TYS2 garden 4 everyone
At the moment, the public open space between Friars Way and St Dunstan’s Avenue is unloved and inaccessible. Children play in the road – despite the existence of this park – and even some adults are afraid to go in. The reason is that the park has become an unofficial dog run and although we love our canine friends (some of us are dog-owners) we do not think it is fair that a park intended for locals has been appropriated by a single group of users – some of whom travel from outside the neighbourhood. There are lots of responsible dog owners who keep their dogs under control and pick up their mess, but sadly enough are breaking park bylaws that few parents would take their toddler in. The park is fenced off in such a way as to be off-putting with a single entrance – often shut – and thus uninviting. We propose opening this space for all of the community including responsible dog owners by providing extra entrances, a path to encourage walking, benches, a wildflower garden, a play area.
What we’ll do:
- Build a naturalistic play area with swings, slide, climbing frame and soft surfaces in the north-east corner.
- Provide seating for parents and other visitors to the park to socialise throughout the park.
- Introduce three extra gates/ entrances for improved public access.
- Create a paved pathway from each of the gates into the centre of the park that would encourage people to stroll through.
- Place a bird bath as a centrepiece where the pathways intersect to encourage birdlife.
- Use hedging/ planting to ‘fence’ off and plant a wildflower garden with a bench for contemplation in the southern tip.
- Improve the planting generally with easy-care shrubs and small trees – emphasis on encouraging wildlife.
- Organise garden maintenance from Friends of Friars Gardens and the wider community
- Encourage local residents to use the space by holding events including teddy bear picnic, summer fayre, car-boot sale.
- Establish a bug hotel that a local primary school can help set up and visit for educational purposes.
- Remove chainlink fencing and replace with original-style metal railings.
- Hang bird-feeders in trees to encourage small birds.
- Invite local primary school children to design and hang extra bird feeders
Why it’s a great idea:
With the development of many areas of Acton and ever higher-density living a reality of city life, our traditional neighbourhoods are increasingly urban and under pressure. Many front gardens have been paved over and, as highlighted recently in a campaign by the RHS, green space is dangerously under threat. Birds and bees have lost natural habitats, but so have the people. It is more important than ever to preserve the open spaces we do have and improve their quality to make them work better for the community. Friars Gardens, one of three triangular greens in the area, is an open space that many local people currently feel excluded from. A reimagined Friars Garden would encourage more community interaction and this particular space – with a fence and its central location – has great potential as a safe children’s play area, a meeting point and a restful haven for all. With improved paths and gates, the garden would also be – very importantly – accessible for less-able-bodied people.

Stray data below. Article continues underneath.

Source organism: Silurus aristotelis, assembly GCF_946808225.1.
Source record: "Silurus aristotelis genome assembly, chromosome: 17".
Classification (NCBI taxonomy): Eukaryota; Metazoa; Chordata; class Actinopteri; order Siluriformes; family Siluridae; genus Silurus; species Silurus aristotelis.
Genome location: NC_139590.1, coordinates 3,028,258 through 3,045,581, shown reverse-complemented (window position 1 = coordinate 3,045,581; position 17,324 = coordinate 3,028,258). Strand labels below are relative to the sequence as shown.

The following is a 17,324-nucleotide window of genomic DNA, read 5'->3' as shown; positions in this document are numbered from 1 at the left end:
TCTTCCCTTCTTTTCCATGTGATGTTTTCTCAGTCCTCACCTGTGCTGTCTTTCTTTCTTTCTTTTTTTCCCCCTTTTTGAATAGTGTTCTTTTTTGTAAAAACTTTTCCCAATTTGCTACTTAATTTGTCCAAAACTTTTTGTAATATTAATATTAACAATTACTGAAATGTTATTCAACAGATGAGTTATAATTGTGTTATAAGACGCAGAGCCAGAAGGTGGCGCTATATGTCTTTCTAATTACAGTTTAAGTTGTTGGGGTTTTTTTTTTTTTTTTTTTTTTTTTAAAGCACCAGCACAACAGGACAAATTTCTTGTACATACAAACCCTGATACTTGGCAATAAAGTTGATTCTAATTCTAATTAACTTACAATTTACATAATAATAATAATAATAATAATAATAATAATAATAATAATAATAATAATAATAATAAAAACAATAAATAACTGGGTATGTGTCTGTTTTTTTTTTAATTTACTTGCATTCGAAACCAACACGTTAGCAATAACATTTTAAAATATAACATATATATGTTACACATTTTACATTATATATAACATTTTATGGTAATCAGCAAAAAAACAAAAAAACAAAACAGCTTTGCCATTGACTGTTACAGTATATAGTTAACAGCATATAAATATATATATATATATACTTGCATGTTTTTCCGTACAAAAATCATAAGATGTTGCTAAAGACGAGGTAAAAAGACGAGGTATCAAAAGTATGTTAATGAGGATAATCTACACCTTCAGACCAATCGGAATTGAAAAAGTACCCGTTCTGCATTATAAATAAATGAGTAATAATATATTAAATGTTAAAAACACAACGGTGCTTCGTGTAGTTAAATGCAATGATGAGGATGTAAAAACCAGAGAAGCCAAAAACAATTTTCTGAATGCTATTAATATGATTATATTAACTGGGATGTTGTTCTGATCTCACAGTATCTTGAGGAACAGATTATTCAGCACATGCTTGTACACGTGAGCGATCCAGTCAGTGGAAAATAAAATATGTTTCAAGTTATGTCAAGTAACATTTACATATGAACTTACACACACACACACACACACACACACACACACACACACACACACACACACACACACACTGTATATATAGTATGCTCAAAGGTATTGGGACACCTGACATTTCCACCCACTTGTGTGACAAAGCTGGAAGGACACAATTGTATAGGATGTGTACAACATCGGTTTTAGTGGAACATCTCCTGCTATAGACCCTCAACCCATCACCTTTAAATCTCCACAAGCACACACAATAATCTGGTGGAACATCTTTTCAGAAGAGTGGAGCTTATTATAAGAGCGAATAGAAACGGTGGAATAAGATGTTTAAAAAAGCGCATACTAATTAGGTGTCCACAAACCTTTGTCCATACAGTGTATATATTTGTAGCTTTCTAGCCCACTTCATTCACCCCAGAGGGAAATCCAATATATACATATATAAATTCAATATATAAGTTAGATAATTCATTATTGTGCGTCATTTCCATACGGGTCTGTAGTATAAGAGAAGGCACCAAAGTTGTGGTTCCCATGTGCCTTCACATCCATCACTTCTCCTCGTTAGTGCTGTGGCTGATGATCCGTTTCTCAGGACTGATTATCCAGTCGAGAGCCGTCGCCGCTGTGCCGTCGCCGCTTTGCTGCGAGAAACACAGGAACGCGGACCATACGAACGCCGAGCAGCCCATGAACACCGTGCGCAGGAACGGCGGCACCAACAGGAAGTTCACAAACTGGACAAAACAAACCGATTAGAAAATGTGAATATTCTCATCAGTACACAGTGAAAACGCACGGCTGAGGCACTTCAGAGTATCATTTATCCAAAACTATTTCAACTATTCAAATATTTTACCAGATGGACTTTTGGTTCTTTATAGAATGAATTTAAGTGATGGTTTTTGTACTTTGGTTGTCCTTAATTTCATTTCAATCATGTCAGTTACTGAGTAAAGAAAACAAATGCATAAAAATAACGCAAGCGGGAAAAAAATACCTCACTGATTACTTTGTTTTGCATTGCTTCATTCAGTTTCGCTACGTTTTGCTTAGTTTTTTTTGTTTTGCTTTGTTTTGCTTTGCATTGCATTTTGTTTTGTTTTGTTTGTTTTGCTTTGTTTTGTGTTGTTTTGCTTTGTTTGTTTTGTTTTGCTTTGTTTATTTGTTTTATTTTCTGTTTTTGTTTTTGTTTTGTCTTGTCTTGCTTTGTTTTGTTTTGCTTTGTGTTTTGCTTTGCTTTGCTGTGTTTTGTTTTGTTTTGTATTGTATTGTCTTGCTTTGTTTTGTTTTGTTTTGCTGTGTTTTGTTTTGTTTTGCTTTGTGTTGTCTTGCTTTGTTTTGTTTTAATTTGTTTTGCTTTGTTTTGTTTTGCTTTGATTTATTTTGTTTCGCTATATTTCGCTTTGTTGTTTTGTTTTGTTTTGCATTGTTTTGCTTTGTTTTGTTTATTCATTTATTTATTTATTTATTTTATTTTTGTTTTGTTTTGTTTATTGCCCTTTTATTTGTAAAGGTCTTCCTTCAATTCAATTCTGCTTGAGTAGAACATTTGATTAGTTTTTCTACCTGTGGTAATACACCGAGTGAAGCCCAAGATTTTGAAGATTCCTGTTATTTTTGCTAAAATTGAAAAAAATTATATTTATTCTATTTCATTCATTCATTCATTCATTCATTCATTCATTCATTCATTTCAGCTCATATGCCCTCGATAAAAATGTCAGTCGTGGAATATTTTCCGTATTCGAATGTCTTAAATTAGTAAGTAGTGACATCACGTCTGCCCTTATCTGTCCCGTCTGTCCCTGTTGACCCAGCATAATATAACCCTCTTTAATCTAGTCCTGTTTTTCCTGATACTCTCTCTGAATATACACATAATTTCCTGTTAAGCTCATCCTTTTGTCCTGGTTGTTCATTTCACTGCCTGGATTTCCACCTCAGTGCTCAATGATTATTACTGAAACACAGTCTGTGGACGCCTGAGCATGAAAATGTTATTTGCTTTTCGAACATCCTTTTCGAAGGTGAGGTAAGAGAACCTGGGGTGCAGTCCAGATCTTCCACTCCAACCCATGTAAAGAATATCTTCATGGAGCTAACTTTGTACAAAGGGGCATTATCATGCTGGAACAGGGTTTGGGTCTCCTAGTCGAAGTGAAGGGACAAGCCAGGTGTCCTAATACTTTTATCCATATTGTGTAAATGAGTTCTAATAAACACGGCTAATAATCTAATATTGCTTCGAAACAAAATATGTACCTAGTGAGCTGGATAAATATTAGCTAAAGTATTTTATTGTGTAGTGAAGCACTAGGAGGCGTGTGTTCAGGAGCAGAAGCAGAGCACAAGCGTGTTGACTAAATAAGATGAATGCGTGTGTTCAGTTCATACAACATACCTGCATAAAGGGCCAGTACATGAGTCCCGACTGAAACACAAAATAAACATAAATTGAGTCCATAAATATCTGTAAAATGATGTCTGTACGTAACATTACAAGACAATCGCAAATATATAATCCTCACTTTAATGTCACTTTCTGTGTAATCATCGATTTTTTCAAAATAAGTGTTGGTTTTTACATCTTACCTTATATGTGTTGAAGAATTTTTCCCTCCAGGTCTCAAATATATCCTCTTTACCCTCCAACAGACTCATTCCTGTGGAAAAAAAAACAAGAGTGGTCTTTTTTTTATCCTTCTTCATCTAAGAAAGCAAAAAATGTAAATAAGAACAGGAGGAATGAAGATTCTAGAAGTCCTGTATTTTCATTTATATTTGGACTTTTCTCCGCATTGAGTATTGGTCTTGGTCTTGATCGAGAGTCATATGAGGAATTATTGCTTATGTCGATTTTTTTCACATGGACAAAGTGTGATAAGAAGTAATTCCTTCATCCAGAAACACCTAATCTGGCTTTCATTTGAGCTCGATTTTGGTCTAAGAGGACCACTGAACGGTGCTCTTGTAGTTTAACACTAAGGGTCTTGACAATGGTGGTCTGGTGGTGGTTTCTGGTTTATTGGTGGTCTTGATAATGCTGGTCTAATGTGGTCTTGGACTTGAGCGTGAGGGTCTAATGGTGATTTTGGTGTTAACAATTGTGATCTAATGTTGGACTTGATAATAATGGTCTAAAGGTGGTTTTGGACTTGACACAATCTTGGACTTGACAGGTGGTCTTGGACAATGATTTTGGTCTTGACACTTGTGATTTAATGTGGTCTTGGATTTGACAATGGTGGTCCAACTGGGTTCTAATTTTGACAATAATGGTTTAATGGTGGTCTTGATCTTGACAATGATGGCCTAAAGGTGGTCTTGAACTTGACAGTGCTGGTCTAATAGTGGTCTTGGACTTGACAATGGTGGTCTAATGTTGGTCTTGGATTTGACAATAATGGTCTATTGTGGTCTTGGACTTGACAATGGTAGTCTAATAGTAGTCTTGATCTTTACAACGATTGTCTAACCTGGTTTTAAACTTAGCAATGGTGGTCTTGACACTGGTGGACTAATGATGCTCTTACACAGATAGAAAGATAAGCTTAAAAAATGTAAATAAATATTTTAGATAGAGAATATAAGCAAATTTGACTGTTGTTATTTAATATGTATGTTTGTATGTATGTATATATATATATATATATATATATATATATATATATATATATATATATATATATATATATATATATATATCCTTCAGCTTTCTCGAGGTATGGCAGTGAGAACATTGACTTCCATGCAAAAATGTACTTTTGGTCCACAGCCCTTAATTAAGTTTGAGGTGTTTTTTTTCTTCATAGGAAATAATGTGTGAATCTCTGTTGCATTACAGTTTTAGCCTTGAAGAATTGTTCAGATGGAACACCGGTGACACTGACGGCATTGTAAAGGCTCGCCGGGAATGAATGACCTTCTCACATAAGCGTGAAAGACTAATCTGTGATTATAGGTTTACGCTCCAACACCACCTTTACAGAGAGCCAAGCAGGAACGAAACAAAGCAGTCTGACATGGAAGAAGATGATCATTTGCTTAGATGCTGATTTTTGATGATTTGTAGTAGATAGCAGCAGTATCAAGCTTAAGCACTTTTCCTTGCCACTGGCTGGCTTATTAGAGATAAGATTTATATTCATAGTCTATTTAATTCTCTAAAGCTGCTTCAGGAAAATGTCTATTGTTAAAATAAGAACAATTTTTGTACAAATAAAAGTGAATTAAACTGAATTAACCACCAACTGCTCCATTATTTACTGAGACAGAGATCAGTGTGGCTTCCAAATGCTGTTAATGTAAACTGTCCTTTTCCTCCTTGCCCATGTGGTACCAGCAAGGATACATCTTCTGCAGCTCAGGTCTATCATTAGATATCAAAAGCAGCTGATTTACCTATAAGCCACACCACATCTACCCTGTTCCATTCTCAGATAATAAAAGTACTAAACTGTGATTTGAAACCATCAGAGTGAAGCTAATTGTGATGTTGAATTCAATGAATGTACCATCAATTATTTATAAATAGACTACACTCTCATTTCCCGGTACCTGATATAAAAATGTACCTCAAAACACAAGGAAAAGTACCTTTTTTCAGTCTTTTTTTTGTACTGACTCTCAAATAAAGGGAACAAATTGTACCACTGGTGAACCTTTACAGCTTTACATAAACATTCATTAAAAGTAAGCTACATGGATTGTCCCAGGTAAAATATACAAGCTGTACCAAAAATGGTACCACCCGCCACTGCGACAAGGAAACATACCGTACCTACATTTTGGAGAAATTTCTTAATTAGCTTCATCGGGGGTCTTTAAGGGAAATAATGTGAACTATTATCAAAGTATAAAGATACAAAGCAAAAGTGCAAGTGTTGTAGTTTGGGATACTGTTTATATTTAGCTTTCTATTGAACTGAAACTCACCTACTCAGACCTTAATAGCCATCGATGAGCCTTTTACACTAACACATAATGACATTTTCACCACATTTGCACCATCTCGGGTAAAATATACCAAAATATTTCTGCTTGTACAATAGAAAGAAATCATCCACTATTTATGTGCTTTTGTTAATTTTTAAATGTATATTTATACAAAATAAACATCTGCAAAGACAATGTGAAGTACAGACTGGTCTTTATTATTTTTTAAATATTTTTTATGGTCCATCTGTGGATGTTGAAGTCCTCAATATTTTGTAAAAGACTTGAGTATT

How we’ll get it done:
- Invite other neighbourhood groups to get involved – eg the scouts, other community groups.
- Ask local businesses to sponsor elements of the garden.
- Hold fund-raising events such as car-boot sale and summer fayre to raise funds for garden maintenance.
- Organise garden days for the community garden volunteers from Friends of Friars Gardens and other local groups.
- Invite a local primary school to design bug hotel and make extra birdfeeders.
- Ask local businesses to sponsor events – eg talk about wildflower gardening.
What we’ve done already:
* Presented this proposal to Acton Central Ward Forum on 27 May 2015.
* Established a neighbourhood group Friends of Friars Gardens and held meetings.
* Contacted the Park Ranger to begin to tackle the issue of dog fouling in the park.
* Met with a local estate agent who is interested in sponsoring an element of the garden.
* Written to a local primary school to ask whether they’d be interested in an educational programme involving creating habitats for bugs and birds.